Primary tabs

Letter from Colonel Arnold to General Wooster



General Hospital, December 31, 1775.

DEAR SIR: I make no doubt but General Montgomery acquainted you with his intentions of storming Quebeck, as soon as a good opportunity offered. As we had several men deserted from us a few days past, the General was induced to alter his plan, (which was, to have attacked the upper and lower town at the same time,) thought it most prudent to make two different attacks upon the lower town; the one at Cape-Diamond, the other through St˙ Roque' s. For the last attack I was ordered, with my own detachment and Captain Lamb' s company of Artillery. At five o' clock, the hour appointed for the attack, a false attack was ordered to be made upon the upper town. We, accordingly, began our march. I passed through St˙


Roque' s, and approached near a two-gun battery, picketed in, without being discovered, which we attacked; it was bravely defended for about an hour, but, with the loss of a number of men, we carried it. In the attack, I was shot through the leg, and was obliged to be carried to the Hospital, where I soon heard the disagreeable news that the General was defeated at Cape-Diamond, himself, Captain Macpherson, his Aid-de-camp, and Captain Cheeseman, killed on the spot, with a number of others not known. After gaining the battery, my detachment pushed on to a second barrier, which they took possession of; at the same time the enemy sallied out from Palace-Gate and attacked them in the rear, A field-piece, which the roughness of the road would not permit our carrying on, fell into the enemy' s hands, with a number of prisoners. The last accounts from my detachment, about ten minutes since, they were pushing for the lower town. Their communication with me was cut off. I am exceedingly apprehensive what the event will be; they will either carry the lower town, be made prisoners, or cut to pieces. I thought proper to send an express to let you know the critical situation we are in, and make no doubt you will give us all the assistance in your power. As I am not able to act, I shall give up the command to Colonel Campbell. I beg you will immediately send an express to the honourable Continental Congress, and his Excellency General Washington. The loss of my detachment, before I left it, was about two hundred men, killed and wounded. Among the latter is Major Ogden, who, with Captain Oswald, Captain Burr, and the other volunteers, behaved extremely well. I have only to add, that I am, with the greatest esteem, your most obedient and very humble servant,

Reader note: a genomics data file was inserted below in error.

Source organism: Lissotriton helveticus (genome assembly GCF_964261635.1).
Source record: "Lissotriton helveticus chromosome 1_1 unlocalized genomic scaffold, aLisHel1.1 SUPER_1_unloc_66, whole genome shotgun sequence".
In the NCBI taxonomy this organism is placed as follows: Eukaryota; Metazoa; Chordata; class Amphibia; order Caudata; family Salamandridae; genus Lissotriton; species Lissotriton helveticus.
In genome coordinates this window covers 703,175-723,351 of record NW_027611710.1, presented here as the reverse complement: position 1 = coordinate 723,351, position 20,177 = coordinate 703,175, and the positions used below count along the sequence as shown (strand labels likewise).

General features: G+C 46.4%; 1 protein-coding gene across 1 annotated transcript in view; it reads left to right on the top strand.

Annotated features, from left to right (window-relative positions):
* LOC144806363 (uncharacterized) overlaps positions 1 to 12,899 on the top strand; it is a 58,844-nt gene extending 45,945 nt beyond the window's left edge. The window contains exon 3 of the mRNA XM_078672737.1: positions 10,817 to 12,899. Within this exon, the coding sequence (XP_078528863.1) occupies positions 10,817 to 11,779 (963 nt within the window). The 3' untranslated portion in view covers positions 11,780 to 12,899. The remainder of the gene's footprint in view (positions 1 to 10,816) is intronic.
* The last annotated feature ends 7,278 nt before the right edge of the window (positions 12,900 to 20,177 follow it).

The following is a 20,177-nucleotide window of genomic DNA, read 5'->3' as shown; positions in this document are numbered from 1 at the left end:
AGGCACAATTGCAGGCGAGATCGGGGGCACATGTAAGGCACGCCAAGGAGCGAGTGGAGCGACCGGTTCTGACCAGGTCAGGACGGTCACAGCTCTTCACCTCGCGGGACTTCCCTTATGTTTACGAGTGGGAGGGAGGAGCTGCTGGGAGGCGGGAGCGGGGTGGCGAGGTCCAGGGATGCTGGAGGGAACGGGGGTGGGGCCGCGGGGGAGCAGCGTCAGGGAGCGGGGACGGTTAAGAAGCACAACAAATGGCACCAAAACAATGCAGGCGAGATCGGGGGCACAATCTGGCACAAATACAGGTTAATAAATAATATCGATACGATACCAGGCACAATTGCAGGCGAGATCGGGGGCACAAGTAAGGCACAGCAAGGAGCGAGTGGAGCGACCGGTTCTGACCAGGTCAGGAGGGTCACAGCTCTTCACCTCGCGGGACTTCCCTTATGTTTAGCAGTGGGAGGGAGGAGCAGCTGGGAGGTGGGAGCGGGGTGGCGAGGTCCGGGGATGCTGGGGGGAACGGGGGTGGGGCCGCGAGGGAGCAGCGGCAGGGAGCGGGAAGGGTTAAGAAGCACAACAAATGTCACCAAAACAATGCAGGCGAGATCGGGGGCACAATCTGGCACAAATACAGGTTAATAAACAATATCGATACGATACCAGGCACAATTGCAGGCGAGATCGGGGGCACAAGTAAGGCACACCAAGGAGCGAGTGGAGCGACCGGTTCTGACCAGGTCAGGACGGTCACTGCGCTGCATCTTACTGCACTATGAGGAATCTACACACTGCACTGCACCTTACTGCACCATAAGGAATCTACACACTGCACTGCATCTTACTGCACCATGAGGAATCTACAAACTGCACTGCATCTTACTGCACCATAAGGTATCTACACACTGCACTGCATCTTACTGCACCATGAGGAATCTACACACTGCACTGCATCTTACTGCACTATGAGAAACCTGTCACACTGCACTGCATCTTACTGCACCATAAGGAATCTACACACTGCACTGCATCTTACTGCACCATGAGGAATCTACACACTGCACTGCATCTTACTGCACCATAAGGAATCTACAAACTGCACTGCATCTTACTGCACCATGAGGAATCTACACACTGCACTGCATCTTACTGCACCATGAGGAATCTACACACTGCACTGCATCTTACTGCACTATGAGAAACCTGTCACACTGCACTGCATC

To General Wooster, Montreal.

P˙ S. It is impossible to say what our future operations will be, until we know the fate of my detachment.